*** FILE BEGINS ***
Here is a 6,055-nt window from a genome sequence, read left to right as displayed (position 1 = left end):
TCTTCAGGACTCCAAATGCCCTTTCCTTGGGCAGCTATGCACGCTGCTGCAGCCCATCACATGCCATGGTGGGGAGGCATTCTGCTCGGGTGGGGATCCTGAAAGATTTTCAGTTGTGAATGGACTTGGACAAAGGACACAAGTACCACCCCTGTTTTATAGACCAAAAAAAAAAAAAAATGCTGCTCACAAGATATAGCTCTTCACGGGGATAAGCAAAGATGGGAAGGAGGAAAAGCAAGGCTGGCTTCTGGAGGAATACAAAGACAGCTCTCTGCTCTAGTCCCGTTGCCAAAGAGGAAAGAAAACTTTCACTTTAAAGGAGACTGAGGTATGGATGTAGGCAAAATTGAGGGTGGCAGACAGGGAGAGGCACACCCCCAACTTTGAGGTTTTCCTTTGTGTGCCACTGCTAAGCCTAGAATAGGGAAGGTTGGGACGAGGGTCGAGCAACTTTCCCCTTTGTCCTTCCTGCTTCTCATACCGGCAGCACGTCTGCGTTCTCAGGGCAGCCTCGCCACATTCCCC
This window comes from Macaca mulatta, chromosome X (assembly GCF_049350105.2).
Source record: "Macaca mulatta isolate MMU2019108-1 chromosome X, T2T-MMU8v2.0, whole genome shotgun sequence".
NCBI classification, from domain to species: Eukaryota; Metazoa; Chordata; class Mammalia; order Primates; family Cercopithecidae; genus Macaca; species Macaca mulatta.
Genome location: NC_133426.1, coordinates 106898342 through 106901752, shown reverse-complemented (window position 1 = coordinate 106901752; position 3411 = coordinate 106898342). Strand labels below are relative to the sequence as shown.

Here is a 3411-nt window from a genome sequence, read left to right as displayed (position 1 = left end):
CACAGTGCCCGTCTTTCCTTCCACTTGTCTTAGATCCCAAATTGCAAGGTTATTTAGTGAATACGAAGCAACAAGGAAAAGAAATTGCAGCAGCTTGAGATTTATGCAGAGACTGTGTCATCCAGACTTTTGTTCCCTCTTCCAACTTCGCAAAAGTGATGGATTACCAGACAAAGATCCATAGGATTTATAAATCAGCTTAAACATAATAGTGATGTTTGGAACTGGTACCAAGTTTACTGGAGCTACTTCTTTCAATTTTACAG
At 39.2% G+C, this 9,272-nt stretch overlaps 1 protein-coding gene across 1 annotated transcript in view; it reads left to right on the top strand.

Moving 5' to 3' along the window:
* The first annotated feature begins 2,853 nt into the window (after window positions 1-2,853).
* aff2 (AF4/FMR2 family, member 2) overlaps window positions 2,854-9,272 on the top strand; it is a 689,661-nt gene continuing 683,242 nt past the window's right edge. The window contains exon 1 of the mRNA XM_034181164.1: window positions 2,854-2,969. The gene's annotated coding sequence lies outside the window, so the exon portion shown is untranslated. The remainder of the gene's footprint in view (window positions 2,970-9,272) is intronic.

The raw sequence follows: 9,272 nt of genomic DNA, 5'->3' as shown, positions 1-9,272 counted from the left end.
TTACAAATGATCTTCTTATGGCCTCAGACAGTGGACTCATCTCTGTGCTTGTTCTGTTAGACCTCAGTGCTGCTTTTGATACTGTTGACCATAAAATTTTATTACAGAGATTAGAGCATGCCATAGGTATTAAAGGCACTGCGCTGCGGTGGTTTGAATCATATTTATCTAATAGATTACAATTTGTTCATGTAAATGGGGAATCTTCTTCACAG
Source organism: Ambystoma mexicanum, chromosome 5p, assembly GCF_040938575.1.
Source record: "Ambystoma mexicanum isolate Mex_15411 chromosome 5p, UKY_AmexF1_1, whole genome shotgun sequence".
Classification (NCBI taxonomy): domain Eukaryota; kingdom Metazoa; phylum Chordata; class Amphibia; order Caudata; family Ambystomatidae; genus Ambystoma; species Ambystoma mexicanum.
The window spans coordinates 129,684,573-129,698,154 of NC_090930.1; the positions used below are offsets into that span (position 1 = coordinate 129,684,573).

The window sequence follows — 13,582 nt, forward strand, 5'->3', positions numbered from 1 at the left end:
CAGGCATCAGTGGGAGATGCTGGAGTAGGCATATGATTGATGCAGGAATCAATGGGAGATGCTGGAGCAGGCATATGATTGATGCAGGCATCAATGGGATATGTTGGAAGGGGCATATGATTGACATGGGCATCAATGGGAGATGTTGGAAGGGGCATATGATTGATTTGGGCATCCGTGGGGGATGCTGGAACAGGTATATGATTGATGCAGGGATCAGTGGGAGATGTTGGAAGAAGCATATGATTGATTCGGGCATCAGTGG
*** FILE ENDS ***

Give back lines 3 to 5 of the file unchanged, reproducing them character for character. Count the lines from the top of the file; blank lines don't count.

This window comes from Macaca mulatta, chromosome X (assembly GCF_049350105.2).
Source record: "Macaca mulatta isolate MMU2019108-1 chromosome X, T2T-MMU8v2.0, whole genome shotgun sequence".
NCBI classification, from domain to species: Eukaryota; Metazoa; Chordata; class Mammalia; order Primates; family Cercopithecidae; genus Macaca; species Macaca mulatta.